Disappointing times at the biscuit barrel

No-one loves dieting, but hey, how bad can it be when one of the more famous weight-loss brands nigh-on insists that you eat a whole bag of chocolate chip cookies eh? Yep, the Poorhouse recently had the pleasure of sampling some Weightwatchers Chocolate Orange Cookie Bites.

To quote the packaging, emphasis added:

The rich and indulgent plain chocolate chips with a hint of real orange combine to give these traditional style cookies an irresistible fusion of mouth-watering flavours. Such a fabulous, luxurious treat to be enjoyed at any time

Mmmm! They must surely look something like the below, no?

Sausages made of nasty things

Mmmm sausages. Or rather not so mmmm. The Poorhouse - who is a vegetarian in mind but not in body - must confess that for long term emergency meat storage, "bargainous" is a deciding factor in acquisition. Perhaps not any more.

The Poorhouse had the dreaded experience of having the contents of the ingredients label of the cheap Tesco sausages (which have been located in the Poor-freezer for, ooh, a good 8 months or so) brought to his attention. Uurgh.

Revolutionary diet technology

Unhealthily high levels of eating is a serious problem in today's world - and wherever there's a serious problem to be found there's always a solution someone's willing to sell you. Please prepare yourself for the introduction to society of what is claimed to be "America's FIRST Diet Fork" - the inspirationally named Diet Fork.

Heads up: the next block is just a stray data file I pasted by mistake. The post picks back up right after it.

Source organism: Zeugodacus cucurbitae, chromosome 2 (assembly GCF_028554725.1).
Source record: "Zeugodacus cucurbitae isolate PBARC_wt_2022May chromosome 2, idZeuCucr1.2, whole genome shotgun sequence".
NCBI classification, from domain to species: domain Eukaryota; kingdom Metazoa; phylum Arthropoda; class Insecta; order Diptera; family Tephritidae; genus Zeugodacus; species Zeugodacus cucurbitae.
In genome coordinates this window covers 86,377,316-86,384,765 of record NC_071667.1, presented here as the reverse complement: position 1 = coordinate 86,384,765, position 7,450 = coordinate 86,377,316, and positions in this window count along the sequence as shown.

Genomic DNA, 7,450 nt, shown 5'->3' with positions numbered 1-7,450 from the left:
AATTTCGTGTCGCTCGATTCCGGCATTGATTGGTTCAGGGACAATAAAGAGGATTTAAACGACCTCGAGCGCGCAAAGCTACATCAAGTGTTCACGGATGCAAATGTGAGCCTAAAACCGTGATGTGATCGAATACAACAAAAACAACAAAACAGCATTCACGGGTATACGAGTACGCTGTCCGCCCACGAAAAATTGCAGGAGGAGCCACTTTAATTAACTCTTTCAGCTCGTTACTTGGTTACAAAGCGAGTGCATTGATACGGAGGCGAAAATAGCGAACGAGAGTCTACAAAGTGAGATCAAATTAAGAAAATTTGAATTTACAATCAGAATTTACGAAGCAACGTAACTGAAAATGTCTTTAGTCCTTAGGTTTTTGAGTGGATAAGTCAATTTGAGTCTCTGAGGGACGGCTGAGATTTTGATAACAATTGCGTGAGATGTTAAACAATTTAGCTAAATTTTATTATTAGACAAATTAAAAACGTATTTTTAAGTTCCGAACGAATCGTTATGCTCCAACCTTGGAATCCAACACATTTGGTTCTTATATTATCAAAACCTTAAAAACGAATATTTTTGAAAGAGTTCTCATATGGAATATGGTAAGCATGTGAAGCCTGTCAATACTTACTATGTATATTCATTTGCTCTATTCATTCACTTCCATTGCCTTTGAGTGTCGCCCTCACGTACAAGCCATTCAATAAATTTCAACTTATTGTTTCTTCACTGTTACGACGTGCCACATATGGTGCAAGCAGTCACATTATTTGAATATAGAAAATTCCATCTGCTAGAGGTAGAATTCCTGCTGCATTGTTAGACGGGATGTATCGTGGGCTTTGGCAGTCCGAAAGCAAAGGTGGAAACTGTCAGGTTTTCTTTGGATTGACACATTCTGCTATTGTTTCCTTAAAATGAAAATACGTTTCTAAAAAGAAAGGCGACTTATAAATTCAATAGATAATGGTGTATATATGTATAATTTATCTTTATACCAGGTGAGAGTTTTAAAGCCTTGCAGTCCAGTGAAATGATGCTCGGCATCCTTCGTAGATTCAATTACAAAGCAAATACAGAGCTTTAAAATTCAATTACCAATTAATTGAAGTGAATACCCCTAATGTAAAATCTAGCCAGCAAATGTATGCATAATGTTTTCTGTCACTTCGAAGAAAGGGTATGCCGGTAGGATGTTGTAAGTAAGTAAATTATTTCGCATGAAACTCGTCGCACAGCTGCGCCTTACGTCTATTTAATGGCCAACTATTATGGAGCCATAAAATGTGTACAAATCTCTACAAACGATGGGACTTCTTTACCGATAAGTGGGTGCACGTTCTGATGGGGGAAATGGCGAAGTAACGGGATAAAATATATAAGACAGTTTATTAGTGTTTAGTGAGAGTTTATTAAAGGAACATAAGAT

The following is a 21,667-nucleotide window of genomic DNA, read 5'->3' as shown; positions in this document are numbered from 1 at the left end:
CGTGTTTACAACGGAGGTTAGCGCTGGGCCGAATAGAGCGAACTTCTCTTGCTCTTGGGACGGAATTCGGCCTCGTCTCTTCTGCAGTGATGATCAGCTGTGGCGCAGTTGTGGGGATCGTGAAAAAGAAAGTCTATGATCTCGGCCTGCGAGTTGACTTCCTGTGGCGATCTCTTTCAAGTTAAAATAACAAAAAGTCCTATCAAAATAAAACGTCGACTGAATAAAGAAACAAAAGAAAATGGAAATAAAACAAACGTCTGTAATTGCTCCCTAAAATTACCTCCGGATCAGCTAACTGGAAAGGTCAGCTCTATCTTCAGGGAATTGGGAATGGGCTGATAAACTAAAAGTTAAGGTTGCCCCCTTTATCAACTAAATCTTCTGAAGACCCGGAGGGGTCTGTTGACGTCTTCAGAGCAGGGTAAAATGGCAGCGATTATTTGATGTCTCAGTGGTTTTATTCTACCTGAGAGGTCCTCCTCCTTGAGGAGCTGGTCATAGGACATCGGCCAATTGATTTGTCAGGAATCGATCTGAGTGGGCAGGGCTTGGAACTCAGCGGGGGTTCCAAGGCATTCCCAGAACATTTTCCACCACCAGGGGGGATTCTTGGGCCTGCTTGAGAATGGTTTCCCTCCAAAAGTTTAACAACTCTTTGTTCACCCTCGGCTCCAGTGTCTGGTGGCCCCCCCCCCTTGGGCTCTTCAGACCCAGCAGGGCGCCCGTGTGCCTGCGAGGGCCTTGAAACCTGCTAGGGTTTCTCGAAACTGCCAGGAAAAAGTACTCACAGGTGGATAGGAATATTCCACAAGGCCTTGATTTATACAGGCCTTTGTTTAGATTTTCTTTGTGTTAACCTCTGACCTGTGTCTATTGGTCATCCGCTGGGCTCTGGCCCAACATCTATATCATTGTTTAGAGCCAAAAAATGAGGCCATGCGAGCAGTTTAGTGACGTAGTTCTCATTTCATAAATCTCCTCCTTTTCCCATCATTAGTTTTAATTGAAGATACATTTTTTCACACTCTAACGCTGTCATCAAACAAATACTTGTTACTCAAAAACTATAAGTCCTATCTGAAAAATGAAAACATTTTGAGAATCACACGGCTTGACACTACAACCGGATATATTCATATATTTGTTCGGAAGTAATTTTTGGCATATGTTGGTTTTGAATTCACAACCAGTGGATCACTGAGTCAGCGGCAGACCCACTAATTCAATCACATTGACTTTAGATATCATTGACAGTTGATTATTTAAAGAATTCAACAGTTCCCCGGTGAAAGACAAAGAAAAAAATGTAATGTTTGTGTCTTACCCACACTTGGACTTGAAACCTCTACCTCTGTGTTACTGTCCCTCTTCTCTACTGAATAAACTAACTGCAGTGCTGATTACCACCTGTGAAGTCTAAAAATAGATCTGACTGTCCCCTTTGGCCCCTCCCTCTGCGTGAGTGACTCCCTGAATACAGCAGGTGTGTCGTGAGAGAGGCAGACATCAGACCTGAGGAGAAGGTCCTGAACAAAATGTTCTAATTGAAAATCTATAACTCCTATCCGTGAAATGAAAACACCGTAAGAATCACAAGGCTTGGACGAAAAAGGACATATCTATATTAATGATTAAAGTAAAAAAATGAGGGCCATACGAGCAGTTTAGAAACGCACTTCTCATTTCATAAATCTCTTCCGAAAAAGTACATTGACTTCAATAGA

It might bear an uncanny resemblance to every plastic fork you've ever seen sold for 5p in ASDA over the past 20 years - but please leave your scepticism at the door; it is apparently "the most revolutionary breakthrough in dieting!"

The 5 second rule: fact or fiction?

When it comes to oral satisfaction, pretty much everyone knows the infamous "5 second rule".

For any readers who either are inhumanely non-clumsy or don't eat food it can be summarised by saying that if you drop your lovely delicious cream bun onto the floor it is medically, socially and morally acceptable to pick it up and continue eating it as long as it has only been on the floor for 5 seconds or less. Any more than that- if you're not prepared to throw away your hard-earned food - and you risk dirt, disease, death and derision from the floor filth getting onto your sustenance and into you.

After finishing their theses at Connecticut College, biology students Molly Goettsche and Nicole Moin wanted to do something "light-hearted and fun". Unfortunately it seems they couldn't get their hands on recreational drugs right away, so instead they decided to test the premise of the 5 second rule using cold hard science.

Is there poo in a Big Mac and other burning issues

The 26500+ McDonalds fast food burger-muck "restaurants" and their ilk do have something of a dubious reputation, including issues regarding food quality, unhealthiness, environmental concerns, employee exploitation and so on, despite many a corporatey ad-campaign to try and persuade us that all that happens on a typical day in a restaurant is that pretty girls go in for a salad - and probably not the McD's chicken salad that was actually more fattening than their cheeseburger.

Of course McDonalds likes to claim that this is mostly undeserved. To show their deep, deep love for you, the consumer, they have taken the - in many ways admirable - step of setting up an interactive website so you can "so that you can find out anything you'd like to know about McDonald's food, business, people and practices." Send in your questions, and McDonalds will answer them. All the answers are pointless corporate schmooze of course, but the Poorhouse had literal LOLs occurring simply be reading some of the ones that made it to be published.